In the present study we used a new luminescent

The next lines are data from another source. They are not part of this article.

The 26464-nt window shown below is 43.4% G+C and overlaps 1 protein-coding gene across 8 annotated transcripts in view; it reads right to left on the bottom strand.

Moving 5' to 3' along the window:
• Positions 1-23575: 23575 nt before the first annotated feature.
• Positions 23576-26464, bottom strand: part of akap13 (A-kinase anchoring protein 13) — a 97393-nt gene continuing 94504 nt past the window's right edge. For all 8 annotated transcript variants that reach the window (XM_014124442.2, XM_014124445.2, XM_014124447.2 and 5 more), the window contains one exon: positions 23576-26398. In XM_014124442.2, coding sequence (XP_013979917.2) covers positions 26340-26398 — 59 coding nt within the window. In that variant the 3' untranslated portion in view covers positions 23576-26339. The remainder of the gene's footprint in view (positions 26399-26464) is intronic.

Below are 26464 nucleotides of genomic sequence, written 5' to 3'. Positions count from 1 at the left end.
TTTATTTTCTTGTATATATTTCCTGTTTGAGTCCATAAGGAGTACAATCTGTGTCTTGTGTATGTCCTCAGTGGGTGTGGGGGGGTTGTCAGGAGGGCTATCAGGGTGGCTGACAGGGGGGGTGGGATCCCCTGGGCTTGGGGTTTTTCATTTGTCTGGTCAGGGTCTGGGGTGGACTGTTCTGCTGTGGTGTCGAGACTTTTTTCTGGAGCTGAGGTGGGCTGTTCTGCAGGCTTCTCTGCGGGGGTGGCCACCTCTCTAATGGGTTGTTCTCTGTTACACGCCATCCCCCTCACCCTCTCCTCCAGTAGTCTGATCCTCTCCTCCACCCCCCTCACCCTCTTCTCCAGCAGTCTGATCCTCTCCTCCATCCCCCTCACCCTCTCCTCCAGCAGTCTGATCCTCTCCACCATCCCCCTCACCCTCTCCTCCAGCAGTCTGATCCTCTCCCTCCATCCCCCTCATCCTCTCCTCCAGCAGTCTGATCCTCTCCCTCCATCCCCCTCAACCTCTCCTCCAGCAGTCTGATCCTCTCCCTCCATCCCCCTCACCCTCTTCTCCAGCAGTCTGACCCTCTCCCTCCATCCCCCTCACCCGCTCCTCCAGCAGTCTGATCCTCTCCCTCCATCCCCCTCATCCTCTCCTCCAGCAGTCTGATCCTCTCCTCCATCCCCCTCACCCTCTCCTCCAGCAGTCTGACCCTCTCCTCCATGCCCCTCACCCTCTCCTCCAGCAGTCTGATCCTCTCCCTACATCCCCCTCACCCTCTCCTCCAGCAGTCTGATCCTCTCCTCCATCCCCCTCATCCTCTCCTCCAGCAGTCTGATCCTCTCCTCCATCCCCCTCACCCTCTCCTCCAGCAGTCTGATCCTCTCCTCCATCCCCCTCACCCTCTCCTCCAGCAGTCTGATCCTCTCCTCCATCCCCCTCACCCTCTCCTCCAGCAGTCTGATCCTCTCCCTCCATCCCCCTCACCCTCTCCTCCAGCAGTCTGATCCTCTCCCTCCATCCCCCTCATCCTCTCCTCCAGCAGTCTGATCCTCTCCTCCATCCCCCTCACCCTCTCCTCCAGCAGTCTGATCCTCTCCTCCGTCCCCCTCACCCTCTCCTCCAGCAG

In the present study, we used a new luminescent method to measure CYP activity with Luciferin-ME as a substrate which is used for wide ranges of mammalian CYPs, including CYP1A2, CYP2C8, CYP2C9, CYP2J2, CYP4A11, and CYP4F3B. As a result, no significant modulations of CYP activities in B[a]P exposure and low induction in β-NF were observed in E. crassus (Fig. 5). One explanation is that ciliate CYP seems to have low affinities to the substrate used. On the other hands, no induction of CYP activities in response to xenobiotics has been reported in aquatic invertebrates including blue crab (Singer et al., 1980) and lobster (James and Little, 1984). Similar to our results, Monari et al. (2009) also showed a low or decreased induction of CYP activity in clam, Chamelea gallina. There is a report revealing that amount of total CYP proteins and their activities are 10-fold lower in marine invertebrates than in vertebrates (Livingstone, 1991). Koenig et al. (2012) reported that differences in CYP activity using six substrates between fish and crustacea are related to their species–specific polychlorobiphenyls (PCBs) accumulation patterns, demonstrating that xenobiotic metabolisms are different quantitatively and qualitatively between vertebrates and invertebrates. In vertebrates, PAH-AhR-CYP1A axis has been well established. AhR-dependent transcriptional modulation is caused by the xenobiotic response Cycloheximide (XRE) located on its promoter sequences (Jeong and Kim, 2002). In few invertebrates, presence of AhR has been reported in arthropods, nematodes, molluscs, and chordates, assuming that AhR existed approximately 550millionyears ago when the first chordate appeared (reviewed by Hahn, 2002). However, unlike that of vertebrates, invertebrate AhR lacks specific binding with ligand (Butler et al., 2001, Hahn, 2002). Hahn (2002) suggested that AhR existed during early evolution and acted as a transcriptional activator without ligand binding capacity. In ciliates, presence of AhR is not known yet, indicating that CYP-mediated mechanisms of ciliates could be different with normal PAHs-AhR-CYP signaling pathways or may be induced by AhR-independent pathway. The mRNA expression of E. crassus CYPs was highly induced after exposure to both chemicals in a concentration - dependent manner (Fig. 6). Similar expression pattern was observed in the rotifer Brachionus koreanus, in which genes belonging to CYP2 and CYP3 families were upregulated after exposure to B[a]P (Kim et al., 2013). A significant increase in the expression of three CYP genes was also observed in a polychaete, Perinereis nuntia exposed to water accommodated fraction (WAF) of Iranian crude oil and B[a]P (Won et al., 2013). Taken together, our finding indicates that CYP-mediated phase I pathway may be involved in metabolisms of B[a]P and β-NF in this species. In particular, the apparent low viability observed after B[a]P exposure as shown in Fig. 1A suggests that high expressions of CYP genes might be associated with metabolisms of B[a]P, and production of reactive metabolites may affect to the viability of E. crassus (Shimada, 2006). Generally, AhR-ligand translocates to the nucleus, forms AhR/ARNT (aryl hydrocarbon receptor nuclear translocator) complex, and finally activates the target genes, such as CYP, by binding to dioxin response element (DRE) on the promoter sites of genes. In E. crassus, short intron and lack of putative transcription factor binding sites in promoter regions show requirement of further studies on CYP signaling pathways in detoxification mechanisms in the ciliate. A recent study on the ciliate Tetrahymena genome also demonstrated that high contents of A/T, more than 78%, make comparison of homologies with well-characterized promoter sequences difficult (Fu et al., 2009). In conclusion, in the present, we identified five CYP genes in marine ciliate E. crassus (CYP5680A1, CYP5681A1, CYP5681B1, CYP5682A1, and CYP5683A1) using sequence and phylogenetic analysis. We also investigated the effect of B[a]P and β-NF on the enzyme activity and mRNA expression of CYP genes. Sensitivity to B[a]P make E. crassus a potential model species for monitoring of PAHs toxicity. E. crassus CYP genes are typical CYPs because they have conserved domain/motifs. Although CYP activity showed low induction in response to B[a]P and β-NF exposure, transcriptional modulation of five CYPs indicates that these CYPs may be involved in detoxification of these xenobiotics as a cellular protective mechanism in E. crassus. The molecular responses also demonstrate that CYP genes could be potential molecular biomarkers for monitoring PAHs toxicity in this species. Further research on B[a]P metabolites, and molecular and biochemical approaches towards CYP gene regulation is required to better understand the detailed function of CYP in the detoxification pathway of xenobiotics in the ciliate.